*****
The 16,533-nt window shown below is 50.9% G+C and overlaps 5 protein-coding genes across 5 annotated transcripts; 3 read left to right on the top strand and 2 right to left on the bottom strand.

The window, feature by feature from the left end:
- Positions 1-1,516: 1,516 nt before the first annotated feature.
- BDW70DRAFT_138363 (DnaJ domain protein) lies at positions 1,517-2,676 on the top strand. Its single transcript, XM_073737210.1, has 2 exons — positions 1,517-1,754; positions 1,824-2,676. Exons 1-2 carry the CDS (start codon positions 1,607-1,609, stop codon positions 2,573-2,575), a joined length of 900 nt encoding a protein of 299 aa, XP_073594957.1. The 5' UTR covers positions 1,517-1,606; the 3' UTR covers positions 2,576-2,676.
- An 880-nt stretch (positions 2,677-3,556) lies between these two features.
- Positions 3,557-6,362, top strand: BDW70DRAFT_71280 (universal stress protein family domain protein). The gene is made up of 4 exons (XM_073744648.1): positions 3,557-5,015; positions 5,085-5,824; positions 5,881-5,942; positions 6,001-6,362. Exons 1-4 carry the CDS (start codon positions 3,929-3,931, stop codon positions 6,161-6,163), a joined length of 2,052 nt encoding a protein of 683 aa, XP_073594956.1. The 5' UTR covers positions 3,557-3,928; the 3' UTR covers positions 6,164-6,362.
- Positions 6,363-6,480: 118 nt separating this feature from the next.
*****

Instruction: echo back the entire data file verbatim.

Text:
The 16,533-nt window shown below is 50.9% G+C and overlaps 5 protein-coding genes across 5 annotated transcripts; 3 read left to right on the top strand and 2 right to left on the bottom strand.

The window, feature by feature from the left end:
- Positions 1-1,516: 1,516 nt before the first annotated feature.
- BDW70DRAFT_138363 (DnaJ domain protein) lies at positions 1,517-2,676 on the top strand. Its single transcript, XM_073737210.1, has 2 exons — positions 1,517-1,754; positions 1,824-2,676. Exons 1-2 carry the CDS (start codon positions 1,607-1,609, stop codon positions 2,573-2,575), a joined length of 900 nt encoding a protein of 299 aa, XP_073594957.1. The 5' UTR covers positions 1,517-1,606; the 3' UTR covers positions 2,576-2,676.
- An 880-nt stretch (positions 2,677-3,556) lies between these two features.
- Positions 3,557-6,362, top strand: BDW70DRAFT_71280 (universal stress protein family domain protein). The gene is made up of 4 exons (XM_073744648.1): positions 3,557-5,015; positions 5,085-5,824; positions 5,881-5,942; positions 6,001-6,362. Exons 1-4 carry the CDS (start codon positions 3,929-3,931, stop codon positions 6,161-6,163), a joined length of 2,052 nt encoding a protein of 683 aa, XP_073594956.1. The 5' UTR covers positions 3,557-3,928; the 3' UTR covers positions 6,164-6,362.
- Positions 6,363-6,480: 118 nt separating this feature from the next.